Hrmm.. Sounds like a wargame!
I noticed the lack of mention of a firewall and/or an IDS. Are you not allowed to install these? You might want to look at the NSA's Security Guides to see if they may help you lock down your servers better. And perhaps check the tutorials I wrote on Wargames as they may give you a better idea as to how the attacker got in. I suspect that there is no physical access immediately but rather remote access.
Lastly, the most common way that I get into my students machines is due to really poor password policy (e.g., "password", "root", "course#", their email password -- which they access over the clear). You might want to ensure you put in some strong password policies on important machines in particular.
March 25th, 2004, 10:58 AM
The first two machines he got were another 2000 advanced server and one of the 98 machine. I think he's just picking at random. The only access he is allowed is remote only so that helps. I can download anything but a firewall and all my updates are downloaded so there I'm okay. I have GFI LANguard Network Security Scanner downloaded and I'm going to use it tonight to try and find all the holes in the network. But I really want to beat this guy since the instructer is so sure we will all fail. Thanks for your help.
March 25th, 2004, 11:31 AM
March 25th, 2004, 12:31 PM
Actually, you know who you should talk with: Pooh Tzu Sun. He has a Windows box locked down without Firewall or AV. And I've checked it. It's an impressive setup. Send him a quick note on some advice on how to lock your boxes down to prevent remote access but still allowing necessary services. His setup was quite impressive.
I can download anything but a firewall and all my updates are downloaded so there I'm okay.
Oh yes, if you are required a webserver toss IIS.
March 25th, 2004, 12:48 PM
The real prize would be the domain server and since you are using 98 machines and possibly samba the DC must answer LM authentication requests, if your 'attacker' is on the LAN with you he may as well go for the DC by sniffing LM hashes and then he will 0wn j00 all. But seriously just some initial precautions I would take would be to tighten your file permissions, disallow anon NB stuff(do you have to have it?), enable auditing,check your local sec policy,remove all un-needed/required services,if you run IIS run IIS lockdown and remove all your extensions, remove SYSTEM execute privileges on commonly exploited binaries (cmd.exe,tftp,etc), change your admin account,enforce strong password policy, then run some tools like baseline security and nessus against yourself (Perhaps a trial/edu version of E-eye Retina?) and see what turns up, then rinse...repeat....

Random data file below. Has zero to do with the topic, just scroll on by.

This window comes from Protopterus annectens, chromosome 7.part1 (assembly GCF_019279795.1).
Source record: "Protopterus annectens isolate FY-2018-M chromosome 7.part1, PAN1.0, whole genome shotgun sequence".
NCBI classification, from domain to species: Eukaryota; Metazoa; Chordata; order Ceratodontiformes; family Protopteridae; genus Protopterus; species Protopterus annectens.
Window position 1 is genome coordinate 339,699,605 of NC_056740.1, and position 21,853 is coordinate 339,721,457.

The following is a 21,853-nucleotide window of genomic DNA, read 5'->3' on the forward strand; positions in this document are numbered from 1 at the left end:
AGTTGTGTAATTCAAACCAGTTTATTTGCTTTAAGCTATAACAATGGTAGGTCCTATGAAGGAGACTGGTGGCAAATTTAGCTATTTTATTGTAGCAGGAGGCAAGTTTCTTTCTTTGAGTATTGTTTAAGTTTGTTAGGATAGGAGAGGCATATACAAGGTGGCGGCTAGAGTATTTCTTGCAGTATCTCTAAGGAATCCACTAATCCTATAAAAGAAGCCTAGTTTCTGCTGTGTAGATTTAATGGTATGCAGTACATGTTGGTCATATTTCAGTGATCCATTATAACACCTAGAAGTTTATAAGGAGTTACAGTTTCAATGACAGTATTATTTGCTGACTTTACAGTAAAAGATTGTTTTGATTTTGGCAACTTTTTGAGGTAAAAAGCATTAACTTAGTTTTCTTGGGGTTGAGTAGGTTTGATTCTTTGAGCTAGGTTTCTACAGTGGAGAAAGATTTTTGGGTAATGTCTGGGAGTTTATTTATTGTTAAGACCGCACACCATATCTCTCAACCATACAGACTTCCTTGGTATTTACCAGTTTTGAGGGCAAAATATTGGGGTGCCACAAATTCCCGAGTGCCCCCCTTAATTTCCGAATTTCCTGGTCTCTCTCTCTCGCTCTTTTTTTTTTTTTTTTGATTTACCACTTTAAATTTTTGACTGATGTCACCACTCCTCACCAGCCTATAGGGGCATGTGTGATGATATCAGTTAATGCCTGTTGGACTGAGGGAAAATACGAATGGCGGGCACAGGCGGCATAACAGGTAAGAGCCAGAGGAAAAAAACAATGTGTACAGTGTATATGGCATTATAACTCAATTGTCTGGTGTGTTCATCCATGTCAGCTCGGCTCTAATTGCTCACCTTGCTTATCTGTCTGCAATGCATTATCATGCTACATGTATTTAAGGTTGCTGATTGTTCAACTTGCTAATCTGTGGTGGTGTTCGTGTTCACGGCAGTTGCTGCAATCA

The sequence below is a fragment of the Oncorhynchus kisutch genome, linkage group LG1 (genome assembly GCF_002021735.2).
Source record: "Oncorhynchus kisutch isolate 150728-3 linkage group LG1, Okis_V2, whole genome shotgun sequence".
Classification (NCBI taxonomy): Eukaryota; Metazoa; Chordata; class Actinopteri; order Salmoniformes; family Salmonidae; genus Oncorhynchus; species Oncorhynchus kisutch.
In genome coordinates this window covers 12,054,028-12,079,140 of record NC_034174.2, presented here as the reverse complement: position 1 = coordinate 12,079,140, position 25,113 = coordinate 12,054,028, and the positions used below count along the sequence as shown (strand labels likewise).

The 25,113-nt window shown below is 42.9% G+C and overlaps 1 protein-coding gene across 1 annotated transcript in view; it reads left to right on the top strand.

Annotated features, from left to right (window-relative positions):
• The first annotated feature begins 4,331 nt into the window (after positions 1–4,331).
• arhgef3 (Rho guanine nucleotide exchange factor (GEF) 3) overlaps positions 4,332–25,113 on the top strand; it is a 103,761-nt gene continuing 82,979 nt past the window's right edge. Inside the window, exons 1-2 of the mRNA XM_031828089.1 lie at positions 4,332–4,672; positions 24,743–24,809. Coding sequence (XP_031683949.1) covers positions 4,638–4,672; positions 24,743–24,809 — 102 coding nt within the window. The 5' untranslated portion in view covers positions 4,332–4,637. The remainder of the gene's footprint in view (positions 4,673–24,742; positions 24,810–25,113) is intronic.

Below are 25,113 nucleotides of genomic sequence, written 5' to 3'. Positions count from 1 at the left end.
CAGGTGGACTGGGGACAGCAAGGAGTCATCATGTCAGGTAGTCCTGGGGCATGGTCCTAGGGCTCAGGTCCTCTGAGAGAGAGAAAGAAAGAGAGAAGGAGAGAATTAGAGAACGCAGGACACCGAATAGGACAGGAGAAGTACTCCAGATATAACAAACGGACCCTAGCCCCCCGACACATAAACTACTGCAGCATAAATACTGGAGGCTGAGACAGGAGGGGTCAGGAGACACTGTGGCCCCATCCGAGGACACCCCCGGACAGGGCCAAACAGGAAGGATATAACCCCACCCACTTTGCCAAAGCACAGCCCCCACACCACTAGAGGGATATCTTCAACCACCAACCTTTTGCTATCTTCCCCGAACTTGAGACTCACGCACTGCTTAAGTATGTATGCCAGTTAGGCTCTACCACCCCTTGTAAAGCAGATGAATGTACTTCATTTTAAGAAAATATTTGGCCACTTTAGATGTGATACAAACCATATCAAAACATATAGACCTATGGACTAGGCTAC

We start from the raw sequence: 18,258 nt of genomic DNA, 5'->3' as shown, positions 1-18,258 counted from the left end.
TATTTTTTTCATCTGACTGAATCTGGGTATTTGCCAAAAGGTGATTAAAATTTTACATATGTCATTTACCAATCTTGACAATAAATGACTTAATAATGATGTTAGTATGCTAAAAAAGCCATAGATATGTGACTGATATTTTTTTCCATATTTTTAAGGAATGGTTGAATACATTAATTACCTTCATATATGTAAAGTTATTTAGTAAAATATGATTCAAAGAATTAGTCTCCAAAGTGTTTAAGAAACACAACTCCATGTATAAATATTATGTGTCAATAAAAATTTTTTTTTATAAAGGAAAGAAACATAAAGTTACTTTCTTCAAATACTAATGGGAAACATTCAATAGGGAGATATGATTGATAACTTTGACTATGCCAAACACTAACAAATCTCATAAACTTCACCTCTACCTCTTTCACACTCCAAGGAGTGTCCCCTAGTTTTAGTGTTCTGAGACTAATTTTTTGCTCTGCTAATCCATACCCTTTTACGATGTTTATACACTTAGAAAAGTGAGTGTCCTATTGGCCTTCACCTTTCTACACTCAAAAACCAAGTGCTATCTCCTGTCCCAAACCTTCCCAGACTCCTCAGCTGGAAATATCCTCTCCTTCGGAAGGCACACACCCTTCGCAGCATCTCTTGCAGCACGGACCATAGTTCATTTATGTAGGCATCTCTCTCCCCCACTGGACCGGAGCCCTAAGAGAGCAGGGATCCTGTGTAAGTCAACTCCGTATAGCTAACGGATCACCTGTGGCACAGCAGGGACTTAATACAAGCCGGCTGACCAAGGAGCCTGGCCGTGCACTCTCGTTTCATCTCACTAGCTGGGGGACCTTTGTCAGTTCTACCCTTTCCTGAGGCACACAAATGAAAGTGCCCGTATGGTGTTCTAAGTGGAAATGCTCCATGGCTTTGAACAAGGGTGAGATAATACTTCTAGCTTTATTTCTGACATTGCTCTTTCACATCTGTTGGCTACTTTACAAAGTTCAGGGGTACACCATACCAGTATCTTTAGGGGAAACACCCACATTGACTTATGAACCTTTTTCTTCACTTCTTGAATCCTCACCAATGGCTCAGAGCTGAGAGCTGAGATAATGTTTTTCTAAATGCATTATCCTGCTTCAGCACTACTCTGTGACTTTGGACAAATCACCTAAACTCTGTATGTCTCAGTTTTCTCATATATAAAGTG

\"If computers are to become smart enough to design their own successors, initiating a process that will lead to God-like omniscience after a number of ever swifter passages from one generation of computers to the next, someone is going to have to write the software that gets the process going, and humans have given absolutely no evidence of being able to write such software.\" -Jaron Lanier
March 25th, 2004, 12:57 PM
Check the web logs on the other machines and then go hook the guy in the face.
That should deter him from fuxoring your box.
March 25th, 2004, 01:07 PM
why would a firewall be against the rules? Please forgive my ignorance but i have never been in a classsroom type waregame.